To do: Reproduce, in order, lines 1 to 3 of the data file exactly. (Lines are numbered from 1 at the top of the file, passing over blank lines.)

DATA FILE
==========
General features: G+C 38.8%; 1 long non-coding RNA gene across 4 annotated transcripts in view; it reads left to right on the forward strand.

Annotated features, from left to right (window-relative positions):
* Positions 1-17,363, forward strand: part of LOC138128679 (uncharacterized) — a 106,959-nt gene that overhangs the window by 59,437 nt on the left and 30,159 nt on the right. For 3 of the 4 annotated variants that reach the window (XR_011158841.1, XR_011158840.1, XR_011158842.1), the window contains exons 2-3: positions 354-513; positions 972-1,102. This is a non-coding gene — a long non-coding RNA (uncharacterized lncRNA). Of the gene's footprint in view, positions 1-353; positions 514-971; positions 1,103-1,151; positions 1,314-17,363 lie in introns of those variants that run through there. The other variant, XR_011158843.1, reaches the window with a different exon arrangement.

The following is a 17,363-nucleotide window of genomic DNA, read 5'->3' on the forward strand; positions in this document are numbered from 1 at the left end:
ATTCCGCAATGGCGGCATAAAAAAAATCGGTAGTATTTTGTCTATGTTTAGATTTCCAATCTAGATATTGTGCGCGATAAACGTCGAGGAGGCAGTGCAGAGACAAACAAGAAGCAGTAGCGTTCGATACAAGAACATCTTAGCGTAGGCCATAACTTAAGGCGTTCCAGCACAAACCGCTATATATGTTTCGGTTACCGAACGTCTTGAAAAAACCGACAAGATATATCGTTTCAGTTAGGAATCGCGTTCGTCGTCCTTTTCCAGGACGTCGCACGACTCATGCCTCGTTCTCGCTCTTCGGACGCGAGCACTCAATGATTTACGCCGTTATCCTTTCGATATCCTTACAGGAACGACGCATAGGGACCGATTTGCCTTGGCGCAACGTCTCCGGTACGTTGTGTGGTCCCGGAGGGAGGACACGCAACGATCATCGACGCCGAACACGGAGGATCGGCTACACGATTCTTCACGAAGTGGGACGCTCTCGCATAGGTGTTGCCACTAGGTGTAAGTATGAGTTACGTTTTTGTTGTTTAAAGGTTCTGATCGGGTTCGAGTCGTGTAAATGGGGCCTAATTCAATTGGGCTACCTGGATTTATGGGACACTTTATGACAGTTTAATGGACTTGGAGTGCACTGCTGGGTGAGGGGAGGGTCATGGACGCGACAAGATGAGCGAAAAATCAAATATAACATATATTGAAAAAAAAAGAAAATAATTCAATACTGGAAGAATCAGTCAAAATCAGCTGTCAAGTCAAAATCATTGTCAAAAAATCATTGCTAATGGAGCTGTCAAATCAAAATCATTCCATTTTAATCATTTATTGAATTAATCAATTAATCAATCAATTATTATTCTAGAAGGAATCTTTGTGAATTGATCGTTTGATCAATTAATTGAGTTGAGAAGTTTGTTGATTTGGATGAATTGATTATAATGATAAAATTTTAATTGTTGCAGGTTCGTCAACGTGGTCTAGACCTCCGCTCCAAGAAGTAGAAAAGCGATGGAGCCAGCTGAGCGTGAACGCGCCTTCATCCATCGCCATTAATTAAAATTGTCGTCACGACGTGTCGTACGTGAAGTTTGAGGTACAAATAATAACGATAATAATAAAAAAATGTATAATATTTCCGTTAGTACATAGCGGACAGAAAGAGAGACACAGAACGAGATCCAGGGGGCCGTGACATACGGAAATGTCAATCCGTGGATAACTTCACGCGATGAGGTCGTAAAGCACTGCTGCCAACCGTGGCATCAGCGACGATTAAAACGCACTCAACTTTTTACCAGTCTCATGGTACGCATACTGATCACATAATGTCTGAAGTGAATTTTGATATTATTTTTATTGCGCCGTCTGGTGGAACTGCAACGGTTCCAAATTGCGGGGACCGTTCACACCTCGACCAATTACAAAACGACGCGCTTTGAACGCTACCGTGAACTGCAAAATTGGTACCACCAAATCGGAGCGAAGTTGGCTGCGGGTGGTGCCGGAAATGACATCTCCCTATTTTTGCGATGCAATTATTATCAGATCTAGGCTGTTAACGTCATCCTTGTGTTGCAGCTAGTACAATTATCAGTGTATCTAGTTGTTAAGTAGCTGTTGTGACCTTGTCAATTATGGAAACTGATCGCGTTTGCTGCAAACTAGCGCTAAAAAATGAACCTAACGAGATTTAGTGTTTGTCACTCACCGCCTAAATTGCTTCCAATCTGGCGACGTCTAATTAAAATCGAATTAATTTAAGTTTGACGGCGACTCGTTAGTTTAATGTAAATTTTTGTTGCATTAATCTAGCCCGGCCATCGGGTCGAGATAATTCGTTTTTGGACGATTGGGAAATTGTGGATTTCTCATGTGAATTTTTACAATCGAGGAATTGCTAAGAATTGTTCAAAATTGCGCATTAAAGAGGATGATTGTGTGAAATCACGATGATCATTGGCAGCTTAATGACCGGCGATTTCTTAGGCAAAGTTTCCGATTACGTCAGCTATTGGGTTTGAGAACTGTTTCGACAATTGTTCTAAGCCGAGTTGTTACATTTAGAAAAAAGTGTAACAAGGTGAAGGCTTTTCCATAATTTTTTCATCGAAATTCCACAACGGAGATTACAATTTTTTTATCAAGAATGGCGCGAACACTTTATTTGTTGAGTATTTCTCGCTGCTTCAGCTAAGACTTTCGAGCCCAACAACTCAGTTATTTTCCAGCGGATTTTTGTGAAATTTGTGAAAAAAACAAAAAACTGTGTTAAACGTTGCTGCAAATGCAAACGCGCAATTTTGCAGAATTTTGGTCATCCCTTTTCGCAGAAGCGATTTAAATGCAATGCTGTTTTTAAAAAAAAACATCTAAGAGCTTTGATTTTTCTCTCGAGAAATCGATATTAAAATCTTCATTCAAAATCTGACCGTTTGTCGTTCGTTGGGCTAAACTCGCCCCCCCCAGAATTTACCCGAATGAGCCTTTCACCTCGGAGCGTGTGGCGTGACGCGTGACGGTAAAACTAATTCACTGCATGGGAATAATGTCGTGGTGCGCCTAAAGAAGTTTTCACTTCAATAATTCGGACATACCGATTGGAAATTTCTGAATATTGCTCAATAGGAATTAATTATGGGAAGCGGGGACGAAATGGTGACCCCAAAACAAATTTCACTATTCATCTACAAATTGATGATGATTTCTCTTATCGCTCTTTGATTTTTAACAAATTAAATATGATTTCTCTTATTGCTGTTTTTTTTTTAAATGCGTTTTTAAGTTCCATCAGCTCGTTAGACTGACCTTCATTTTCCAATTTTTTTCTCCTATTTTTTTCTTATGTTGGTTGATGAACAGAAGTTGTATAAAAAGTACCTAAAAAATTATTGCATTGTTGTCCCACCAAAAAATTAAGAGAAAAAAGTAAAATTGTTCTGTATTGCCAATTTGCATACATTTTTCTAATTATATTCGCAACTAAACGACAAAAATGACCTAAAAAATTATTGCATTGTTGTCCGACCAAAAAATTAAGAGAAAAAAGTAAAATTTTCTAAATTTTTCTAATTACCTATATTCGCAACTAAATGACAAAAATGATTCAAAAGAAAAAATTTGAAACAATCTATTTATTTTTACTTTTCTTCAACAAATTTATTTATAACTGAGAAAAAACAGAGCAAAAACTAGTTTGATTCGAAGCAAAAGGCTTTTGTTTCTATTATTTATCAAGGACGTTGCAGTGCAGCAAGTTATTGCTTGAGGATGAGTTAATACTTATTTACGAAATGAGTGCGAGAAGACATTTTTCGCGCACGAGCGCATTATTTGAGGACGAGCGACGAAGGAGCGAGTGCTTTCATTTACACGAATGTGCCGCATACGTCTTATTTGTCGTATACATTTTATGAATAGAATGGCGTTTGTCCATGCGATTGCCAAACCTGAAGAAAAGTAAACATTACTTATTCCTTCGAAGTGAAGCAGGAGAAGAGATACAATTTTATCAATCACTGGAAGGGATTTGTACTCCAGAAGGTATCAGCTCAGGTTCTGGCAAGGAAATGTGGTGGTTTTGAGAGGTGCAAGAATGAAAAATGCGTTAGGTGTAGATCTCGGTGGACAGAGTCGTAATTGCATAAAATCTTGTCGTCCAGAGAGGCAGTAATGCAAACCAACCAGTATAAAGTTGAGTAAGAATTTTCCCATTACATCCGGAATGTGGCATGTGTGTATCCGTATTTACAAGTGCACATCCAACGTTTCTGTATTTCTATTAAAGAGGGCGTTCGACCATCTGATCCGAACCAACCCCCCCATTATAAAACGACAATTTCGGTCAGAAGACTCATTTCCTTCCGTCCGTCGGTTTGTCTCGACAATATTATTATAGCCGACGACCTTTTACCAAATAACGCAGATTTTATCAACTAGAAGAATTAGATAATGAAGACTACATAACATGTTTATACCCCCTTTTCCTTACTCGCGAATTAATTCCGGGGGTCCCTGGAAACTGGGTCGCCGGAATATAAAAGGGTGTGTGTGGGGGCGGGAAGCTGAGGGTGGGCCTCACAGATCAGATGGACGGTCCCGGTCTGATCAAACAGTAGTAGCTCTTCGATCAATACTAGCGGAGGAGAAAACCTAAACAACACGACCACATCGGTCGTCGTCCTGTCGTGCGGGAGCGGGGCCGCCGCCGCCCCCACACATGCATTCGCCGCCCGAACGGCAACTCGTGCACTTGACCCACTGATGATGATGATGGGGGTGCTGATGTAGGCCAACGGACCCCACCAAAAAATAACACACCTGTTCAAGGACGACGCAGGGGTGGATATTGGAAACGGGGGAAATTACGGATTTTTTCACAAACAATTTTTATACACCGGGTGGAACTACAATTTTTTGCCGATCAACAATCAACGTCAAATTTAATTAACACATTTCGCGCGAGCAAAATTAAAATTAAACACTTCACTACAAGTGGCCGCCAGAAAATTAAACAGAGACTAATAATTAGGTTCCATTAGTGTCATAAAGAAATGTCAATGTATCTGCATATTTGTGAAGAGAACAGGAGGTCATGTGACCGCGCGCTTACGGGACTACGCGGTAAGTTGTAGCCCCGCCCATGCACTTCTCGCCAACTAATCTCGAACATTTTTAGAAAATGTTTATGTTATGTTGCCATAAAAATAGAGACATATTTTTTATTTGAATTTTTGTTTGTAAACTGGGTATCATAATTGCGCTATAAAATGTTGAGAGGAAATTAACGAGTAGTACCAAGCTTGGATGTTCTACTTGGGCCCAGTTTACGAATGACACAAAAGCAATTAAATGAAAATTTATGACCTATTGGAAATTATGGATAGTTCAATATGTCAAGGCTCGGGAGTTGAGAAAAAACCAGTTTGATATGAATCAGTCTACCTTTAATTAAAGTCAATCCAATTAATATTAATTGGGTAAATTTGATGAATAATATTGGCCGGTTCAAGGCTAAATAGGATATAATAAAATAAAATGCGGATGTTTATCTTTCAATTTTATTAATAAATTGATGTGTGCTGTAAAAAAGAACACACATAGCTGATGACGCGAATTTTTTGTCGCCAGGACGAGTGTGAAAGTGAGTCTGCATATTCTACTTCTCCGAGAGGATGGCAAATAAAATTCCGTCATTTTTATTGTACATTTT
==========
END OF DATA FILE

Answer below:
General features: G+C 38.8%; 1 long non-coding RNA gene across 4 annotated transcripts in view; it reads left to right on the forward strand.

Annotated features, from left to right (window-relative positions):
* Positions 1-17,363, forward strand: part of LOC138128679 (uncharacterized) — a 106,959-nt gene that overhangs the window by 59,437 nt on the left and 30,159 nt on the right. For 3 of the 4 annotated variants that reach the window (XR_011158841.1, XR_011158840.1, XR_011158842.1), the window contains exons 2-3: positions 354-513; positions 972-1,102. This is a non-coding gene — a long non-coding RNA (uncharacterized lncRNA). Of the gene's footprint in view, positions 1-353; positions 514-971; positions 1,103-1,151; positions 1,314-17,363 lie in introns of those variants that run through there. The other variant, XR_011158843.1, reaches the window with a different exon arrangement.